Your Tuesday Night Briefing – The New York Times



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Good evening. Here is the last Tuesday at the end of the day.

1. The Ukrainians organize a fiery defense of kyiv.

The army general staff reported that its forces had recaptured Makariv, a suburb of the capital, reflecting Ukrainian efforts to prevent Russian forces from encircling kyiv. After 26 days of fighting, a senior US defense official said the Russians had been unable to advance beyond nine miles northwest of kyiv or 18 miles east of the town.

The Pentagon has estimated that Russia’s ‘combat power’ in Ukraine – comprising more than 150,000 troops – has fallen below 90% of its original strength for the first time, reflecting losses suffered by Russian troops in the hands of Ukrainian soldiers.

One of the biggest surprises of the war was Russia’s failure to defeat the Ukrainian Air Force. Many military analysts expected rapid destruction. Instead, Top Gun-style dogfights, rare in modern warfare, now rage over the land.

2. A Russian court sentenced Aleksei Navalny to an additional nine years in prison.

The new sentence imposed on the jailed opposition leader came at a time when the war in Ukraine has made him even more responsible for President Vladimir Putin. Navalny has urged Russians to protest the invasion of Ukraine through prison letters that his lawyers post on social media.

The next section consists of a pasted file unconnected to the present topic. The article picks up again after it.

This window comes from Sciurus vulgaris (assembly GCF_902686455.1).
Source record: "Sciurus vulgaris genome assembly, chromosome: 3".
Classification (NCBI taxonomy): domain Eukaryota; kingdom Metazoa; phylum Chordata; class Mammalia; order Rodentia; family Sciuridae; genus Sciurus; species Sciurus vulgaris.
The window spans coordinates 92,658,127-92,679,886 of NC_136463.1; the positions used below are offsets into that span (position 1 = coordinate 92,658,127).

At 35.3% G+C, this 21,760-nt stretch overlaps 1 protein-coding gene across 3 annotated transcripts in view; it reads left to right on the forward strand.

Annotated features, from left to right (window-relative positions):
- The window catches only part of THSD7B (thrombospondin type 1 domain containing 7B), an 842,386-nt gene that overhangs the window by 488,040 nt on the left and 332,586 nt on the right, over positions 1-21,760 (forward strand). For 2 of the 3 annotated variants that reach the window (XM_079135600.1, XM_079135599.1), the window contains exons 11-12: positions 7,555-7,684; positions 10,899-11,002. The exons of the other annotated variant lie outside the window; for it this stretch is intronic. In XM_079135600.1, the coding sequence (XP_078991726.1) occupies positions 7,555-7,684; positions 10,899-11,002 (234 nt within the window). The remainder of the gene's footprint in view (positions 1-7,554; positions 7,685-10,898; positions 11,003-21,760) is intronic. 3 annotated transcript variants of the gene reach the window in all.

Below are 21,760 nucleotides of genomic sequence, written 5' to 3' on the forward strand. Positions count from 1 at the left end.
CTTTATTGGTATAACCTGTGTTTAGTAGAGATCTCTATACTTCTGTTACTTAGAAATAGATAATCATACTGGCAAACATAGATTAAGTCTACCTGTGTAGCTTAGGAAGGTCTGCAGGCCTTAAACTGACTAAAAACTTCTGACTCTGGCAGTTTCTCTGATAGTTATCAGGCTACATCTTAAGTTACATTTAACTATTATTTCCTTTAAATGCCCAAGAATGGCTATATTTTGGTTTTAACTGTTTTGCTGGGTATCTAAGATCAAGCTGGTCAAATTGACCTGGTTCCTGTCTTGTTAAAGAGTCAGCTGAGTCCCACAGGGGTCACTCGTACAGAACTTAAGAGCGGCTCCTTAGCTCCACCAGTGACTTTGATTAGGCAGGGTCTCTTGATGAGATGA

4. ID cards, cell phones and purses – but no survivors – were found at the site of the China Eastern plane crash that occurred earlier this week.

The Boeing 737 airliner carrying 132 people has crashed in the mountains of southern China. Hundreds of rescuers comb the hills, but hope for survivors is dwindling.

Workers are also trying to find the plane’s so-called black boxes, which are crucial to finding out what caused the crash. The plane’s unusual trajectory – a steady flight that turned sharply downward – suggests many possible causes, including foul play or catastrophic equipment failure, although experts stressed it was too early to tell. do more than speculate.

5. Dozens of Disney employees left their jobs today.